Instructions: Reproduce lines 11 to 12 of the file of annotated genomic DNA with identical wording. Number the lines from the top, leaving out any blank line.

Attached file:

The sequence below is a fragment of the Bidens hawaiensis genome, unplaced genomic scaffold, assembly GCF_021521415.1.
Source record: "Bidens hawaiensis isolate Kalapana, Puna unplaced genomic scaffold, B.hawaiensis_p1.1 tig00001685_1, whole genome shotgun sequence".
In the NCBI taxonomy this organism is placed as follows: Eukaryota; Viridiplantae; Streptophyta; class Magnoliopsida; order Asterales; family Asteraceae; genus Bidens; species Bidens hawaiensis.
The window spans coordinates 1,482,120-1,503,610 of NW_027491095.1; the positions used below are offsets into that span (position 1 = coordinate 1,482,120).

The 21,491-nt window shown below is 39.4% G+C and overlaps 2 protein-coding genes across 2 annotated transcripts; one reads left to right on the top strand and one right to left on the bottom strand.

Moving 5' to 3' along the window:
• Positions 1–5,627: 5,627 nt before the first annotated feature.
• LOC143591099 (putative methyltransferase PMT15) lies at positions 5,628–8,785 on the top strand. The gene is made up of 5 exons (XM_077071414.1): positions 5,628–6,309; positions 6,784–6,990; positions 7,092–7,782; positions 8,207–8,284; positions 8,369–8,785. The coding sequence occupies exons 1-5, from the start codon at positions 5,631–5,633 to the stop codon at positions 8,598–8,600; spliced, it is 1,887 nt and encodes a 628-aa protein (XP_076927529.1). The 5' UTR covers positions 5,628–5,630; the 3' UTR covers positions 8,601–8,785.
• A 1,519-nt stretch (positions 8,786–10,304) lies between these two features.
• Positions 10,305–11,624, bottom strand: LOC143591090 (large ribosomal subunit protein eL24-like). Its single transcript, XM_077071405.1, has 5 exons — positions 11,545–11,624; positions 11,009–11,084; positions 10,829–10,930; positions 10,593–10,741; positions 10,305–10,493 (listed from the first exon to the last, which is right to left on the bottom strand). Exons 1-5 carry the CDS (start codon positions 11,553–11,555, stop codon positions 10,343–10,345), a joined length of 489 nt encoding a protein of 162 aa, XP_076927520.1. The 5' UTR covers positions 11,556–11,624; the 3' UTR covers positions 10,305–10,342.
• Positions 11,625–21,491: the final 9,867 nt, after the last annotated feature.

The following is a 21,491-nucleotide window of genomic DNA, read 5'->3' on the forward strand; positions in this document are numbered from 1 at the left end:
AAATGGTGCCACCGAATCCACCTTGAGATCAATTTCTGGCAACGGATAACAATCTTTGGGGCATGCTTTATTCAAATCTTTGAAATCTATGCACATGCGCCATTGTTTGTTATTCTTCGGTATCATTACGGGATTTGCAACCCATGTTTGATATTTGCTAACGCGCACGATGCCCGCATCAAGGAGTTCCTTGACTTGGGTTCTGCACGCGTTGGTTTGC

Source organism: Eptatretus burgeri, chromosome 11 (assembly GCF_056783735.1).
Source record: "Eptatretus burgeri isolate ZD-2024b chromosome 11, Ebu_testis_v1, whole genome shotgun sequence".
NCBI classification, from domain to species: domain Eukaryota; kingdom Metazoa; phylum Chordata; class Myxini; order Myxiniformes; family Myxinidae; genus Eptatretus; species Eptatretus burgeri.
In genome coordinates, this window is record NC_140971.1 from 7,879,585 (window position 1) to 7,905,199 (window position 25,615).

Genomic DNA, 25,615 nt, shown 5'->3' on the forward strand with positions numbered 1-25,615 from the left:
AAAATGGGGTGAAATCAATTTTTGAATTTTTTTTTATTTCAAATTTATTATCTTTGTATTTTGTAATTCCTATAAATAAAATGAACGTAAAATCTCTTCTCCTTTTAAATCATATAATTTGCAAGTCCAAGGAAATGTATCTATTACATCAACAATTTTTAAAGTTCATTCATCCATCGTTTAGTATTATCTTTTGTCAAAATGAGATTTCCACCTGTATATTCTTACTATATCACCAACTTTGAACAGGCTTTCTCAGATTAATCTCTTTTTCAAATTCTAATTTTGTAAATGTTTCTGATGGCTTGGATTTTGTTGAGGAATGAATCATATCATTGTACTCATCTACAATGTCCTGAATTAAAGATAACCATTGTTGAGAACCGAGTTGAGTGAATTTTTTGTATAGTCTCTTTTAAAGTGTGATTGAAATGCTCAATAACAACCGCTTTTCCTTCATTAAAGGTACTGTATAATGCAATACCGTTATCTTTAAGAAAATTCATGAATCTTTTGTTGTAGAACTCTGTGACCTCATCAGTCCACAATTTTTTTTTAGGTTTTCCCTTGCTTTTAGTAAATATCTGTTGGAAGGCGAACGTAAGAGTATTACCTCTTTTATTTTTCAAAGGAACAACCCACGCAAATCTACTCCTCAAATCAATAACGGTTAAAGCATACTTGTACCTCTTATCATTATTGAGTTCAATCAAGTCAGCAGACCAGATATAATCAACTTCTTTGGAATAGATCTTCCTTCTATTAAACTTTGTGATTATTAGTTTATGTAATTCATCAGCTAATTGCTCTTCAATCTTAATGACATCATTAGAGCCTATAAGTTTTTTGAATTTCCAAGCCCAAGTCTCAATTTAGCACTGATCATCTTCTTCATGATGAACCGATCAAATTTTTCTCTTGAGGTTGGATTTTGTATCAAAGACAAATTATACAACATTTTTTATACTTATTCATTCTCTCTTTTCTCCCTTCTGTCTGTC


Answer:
• Positions 11,625–21,491: the final 9,867 nt, after the last annotated feature.

The following is a 21,491-nucleotide window of genomic DNA, read 5'->3' on the forward strand; positions in this document are numbered from 1 at the left end: